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How to stay cyber-safe when working remotely

Hundreds of millions of people around the world are working remotely, and it can be easy to forget – in the comfort of your home – about taking care of smart cybersecurity measures.




Top tips for good cyber hygiene

Here are five pieces of advice that serve as a reminder to help keep you cyber-safe.

  1. Check who can see your screen when working remotely and who can hear your work calls before taking virtual calls in public, on your terrace or in your garden. While you’re at it, check attendance when hosting virtual meetings to ensure that no intruders are listening in on your call.
  2. Mute your smart assistant device when it is not in use – at least in your workspace at home. The downside is you’ll have to press a button to turn it on each time you want to use it, but you’ll have peace of mind in knowing that you are not being recorded without your permission, or unknowingly sending messages to someone in your contact list.
  3. Keep home routers and smart devices secure and updated. Change any default password on your home router and IoT smart home devices to a complex password and make sure they have the latest firmware and security patches. When choosing a password, a good rule of thumb is to use a combination of uppercase and lowercase letters as well as numbers and symbols and never use personal information, such as family names or birthdates, pet names, hobbies, work or school-related information.
  4. Lock before you walk and keep sensitive information safe. You never know who – kids, pets, a passing neighbour – can accidentally trigger a click, start an unwanted call, or catch a view of sensitive materials on or off screen. So, it’s best not to leave your laptop unattended and always lock the screen when you’re away. If possible, also avoid printing work documents at home and use a shredder to dispose of any company-related hard copies or anything with sensitive personal information as needed.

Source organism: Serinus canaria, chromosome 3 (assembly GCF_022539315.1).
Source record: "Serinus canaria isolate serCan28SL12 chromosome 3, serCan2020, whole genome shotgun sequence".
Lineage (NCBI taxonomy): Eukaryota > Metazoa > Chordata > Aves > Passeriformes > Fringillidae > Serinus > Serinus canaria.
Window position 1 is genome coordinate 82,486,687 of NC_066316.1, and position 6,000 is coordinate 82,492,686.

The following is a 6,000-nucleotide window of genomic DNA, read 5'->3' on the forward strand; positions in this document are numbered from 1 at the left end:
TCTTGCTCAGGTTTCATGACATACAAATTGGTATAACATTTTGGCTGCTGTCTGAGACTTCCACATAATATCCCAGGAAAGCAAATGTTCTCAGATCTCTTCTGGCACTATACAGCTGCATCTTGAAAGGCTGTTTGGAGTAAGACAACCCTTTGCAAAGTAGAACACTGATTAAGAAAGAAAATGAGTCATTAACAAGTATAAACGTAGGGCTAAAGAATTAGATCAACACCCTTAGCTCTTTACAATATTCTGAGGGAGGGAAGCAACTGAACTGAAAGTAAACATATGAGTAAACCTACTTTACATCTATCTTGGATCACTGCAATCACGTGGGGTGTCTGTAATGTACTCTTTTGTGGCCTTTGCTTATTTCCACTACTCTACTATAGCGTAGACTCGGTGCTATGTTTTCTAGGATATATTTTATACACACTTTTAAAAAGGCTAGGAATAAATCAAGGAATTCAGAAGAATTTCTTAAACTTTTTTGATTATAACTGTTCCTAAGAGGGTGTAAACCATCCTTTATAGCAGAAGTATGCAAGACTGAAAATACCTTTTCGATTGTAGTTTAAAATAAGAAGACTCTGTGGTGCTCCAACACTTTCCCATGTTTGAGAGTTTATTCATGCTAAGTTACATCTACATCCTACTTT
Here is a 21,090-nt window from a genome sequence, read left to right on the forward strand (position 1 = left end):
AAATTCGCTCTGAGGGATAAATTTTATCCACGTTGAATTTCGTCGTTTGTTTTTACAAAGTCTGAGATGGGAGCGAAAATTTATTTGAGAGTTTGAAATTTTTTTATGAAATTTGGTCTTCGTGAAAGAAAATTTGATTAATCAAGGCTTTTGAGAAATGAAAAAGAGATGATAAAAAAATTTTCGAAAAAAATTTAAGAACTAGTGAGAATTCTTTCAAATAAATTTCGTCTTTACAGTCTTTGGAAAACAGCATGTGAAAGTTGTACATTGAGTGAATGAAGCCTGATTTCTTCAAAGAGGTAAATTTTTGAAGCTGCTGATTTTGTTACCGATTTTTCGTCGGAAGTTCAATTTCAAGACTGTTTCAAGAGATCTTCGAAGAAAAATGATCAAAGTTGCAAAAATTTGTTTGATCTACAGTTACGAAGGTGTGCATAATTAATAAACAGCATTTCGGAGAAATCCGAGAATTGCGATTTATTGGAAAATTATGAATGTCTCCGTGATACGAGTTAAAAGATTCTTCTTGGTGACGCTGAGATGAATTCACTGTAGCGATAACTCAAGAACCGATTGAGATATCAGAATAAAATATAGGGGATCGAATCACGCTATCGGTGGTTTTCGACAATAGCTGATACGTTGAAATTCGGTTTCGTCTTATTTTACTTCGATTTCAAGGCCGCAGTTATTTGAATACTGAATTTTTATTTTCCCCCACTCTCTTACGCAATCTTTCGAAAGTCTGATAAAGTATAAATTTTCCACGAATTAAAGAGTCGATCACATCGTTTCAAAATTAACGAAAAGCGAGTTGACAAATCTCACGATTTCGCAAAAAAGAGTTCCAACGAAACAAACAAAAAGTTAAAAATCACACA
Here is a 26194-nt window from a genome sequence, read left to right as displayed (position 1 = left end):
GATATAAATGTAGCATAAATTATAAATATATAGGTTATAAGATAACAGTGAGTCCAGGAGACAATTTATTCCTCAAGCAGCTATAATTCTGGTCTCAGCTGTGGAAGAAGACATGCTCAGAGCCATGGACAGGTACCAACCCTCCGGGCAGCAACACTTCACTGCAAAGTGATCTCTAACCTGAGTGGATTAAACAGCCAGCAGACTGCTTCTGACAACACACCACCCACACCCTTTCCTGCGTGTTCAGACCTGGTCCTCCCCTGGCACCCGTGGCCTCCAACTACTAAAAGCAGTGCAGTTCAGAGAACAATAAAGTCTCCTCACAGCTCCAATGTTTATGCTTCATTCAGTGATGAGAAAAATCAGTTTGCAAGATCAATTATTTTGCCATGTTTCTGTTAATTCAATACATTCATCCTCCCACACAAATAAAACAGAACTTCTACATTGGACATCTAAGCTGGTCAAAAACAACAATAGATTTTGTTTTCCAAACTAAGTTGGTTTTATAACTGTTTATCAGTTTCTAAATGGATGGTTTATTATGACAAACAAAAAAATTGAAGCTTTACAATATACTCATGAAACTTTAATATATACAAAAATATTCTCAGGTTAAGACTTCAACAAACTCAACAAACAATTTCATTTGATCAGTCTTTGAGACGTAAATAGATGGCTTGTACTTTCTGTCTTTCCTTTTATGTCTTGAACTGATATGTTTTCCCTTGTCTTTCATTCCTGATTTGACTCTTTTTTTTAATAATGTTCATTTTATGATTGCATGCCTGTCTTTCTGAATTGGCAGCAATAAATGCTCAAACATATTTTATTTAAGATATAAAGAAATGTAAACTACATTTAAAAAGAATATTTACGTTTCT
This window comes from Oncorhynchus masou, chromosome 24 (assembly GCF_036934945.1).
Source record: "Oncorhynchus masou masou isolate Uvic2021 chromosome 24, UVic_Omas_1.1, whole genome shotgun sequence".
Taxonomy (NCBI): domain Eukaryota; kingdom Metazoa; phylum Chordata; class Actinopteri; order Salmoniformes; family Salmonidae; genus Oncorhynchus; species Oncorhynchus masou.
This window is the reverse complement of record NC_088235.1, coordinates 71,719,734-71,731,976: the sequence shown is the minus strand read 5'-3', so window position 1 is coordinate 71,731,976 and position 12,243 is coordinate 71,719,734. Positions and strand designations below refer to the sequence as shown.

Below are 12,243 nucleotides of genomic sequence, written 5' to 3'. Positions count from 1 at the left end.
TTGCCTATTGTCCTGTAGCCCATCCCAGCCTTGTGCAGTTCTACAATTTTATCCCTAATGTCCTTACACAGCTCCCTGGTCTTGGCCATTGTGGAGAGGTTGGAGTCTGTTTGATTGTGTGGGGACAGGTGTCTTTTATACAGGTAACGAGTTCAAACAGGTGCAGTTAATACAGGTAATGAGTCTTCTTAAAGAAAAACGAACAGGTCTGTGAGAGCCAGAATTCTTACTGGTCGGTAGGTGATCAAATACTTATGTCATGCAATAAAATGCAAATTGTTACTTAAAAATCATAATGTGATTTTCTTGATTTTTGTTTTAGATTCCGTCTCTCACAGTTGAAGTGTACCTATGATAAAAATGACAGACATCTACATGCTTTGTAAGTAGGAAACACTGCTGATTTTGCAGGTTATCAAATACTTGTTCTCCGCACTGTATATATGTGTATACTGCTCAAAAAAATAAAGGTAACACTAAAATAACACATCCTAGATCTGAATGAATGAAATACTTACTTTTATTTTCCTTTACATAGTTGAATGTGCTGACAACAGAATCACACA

5. Don’t take the bait. Life can get busy and cyber-criminals work hard to make their messages convincing enough to catch you when you’re most distracted. They tap into your emotional triggers – giving a sense of urgency, playing on fears or your curiosity. They can make them look like they came from someone or something you know, such as a friend, a colleague or a trusted company you frequently use. They could even add logos or forge an email address so the message appears more legitimate, hoping you’ll take the bait so that they can get hold of sensitive personal or corporate information or gain access to your computer. So, if it looks suspicious, verify the sender’s address, hover over hyperlinks and check for spelling or grammatical errors.

Remember, good cybersecurity hygiene and practices are essential to ensure we protect ourselves, business information and reputation from cyber-attacks.

Key takeaways

  • When working remotely, it’s easy to forget the basic rules of cyber security.
  • Following just five basic rules can keep you cyber safe.
  • Zurich Cyber Insurance is offering all its SME cyber insurance customers free online training.

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